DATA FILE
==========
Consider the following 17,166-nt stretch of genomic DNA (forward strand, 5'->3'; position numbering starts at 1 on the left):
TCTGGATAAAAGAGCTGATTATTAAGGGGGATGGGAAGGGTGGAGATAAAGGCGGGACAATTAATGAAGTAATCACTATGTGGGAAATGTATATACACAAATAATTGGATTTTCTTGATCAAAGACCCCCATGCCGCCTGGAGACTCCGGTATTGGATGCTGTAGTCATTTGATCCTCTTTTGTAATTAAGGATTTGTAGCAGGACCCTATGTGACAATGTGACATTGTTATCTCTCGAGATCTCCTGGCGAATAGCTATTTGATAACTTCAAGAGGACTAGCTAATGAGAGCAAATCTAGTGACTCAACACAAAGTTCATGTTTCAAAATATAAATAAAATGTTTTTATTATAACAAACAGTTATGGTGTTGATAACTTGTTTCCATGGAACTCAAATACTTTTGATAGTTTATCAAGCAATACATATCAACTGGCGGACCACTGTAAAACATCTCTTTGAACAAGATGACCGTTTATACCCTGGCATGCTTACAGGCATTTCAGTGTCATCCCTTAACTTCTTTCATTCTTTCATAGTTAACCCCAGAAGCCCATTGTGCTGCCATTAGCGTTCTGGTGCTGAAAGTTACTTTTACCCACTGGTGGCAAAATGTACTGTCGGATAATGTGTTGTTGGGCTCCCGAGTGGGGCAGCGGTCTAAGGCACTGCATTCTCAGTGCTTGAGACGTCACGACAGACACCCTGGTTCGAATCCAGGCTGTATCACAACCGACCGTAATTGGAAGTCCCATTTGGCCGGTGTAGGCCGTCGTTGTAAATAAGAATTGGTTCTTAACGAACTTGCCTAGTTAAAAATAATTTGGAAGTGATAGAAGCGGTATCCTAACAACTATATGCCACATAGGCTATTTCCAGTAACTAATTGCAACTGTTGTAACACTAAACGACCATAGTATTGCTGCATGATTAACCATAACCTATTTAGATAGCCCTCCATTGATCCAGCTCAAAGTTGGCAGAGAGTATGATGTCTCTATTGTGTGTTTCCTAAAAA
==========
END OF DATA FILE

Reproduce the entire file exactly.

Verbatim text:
Consider the following 17,166-nt stretch of genomic DNA (forward strand, 5'->3'; position numbering starts at 1 on the left):
TCTGGATAAAAGAGCTGATTATTAAGGGGGATGGGAAGGGTGGAGATAAAGGCGGGACAATTAATGAAGTAATCACTATGTGGGAAATGTATATACACAAATAATTGGATTTTCTTGATCAAAGACCCCCATGCCGCCTGGAGACTCCGGTATTGGATGCTGTAGTCATTTGATCCTCTTTTGTAATTAAGGATTTGTAGCAGGACCCTATGTGACAATGTGACATTGTTATCTCTCGAGATCTCCTGGCGAATAGCTATTTGATAACTTCAAGAGGACTAGCTAATGAGAGCAAATCTAGTGACTCAACACAAAGTTCATGTTTCAAAATATAAATAAAATGTTTTTATTATAACAAACAGTTATGGTGTTGATAACTTGTTTCCATGGAACTCAAATACTTTTGATAGTTTATCAAGCAATACATATCAACTGGCGGACCACTGTAAAACATCTCTTTGAACAAGATGACCGTTTATACCCTGGCATGCTTACAGGCATTTCAGTGTCATCCCTTAACTTCTTTCATTCTTTCATAGTTAACCCCAGAAGCCCATTGTGCTGCCATTAGCGTTCTGGTGCTGAAAGTTACTTTTACCCACTGGTGGCAAAATGTACTGTCGGATAATGTGTTGTTGGGCTCCCGAGTGGGGCAGCGGTCTAAGGCACTGCATTCTCAGTGCTTGAGACGTCACGACAGACACCCTGGTTCGAATCCAGGCTGTATCACAACCGACCGTAATTGGAAGTCCCATTTGGCCGGTGTAGGCCGTCGTTGTAAATAAGAATTGGTTCTTAACGAACTTGCCTAGTTAAAAATAATTTGGAAGTGATAGAAGCGGTATCCTAACAACTATATGCCACATAGGCTATTTCCAGTAACTAATTGCAACTGTTGTAACACTAAACGACCATAGTATTGCTGCATGATTAACCATAACCTATTTAGATAGCCCTCCATTGATCCAGCTCAAAGTTGGCAGAGAGTATGATGTCTCTATTGTGTGTTTCCTAAAAA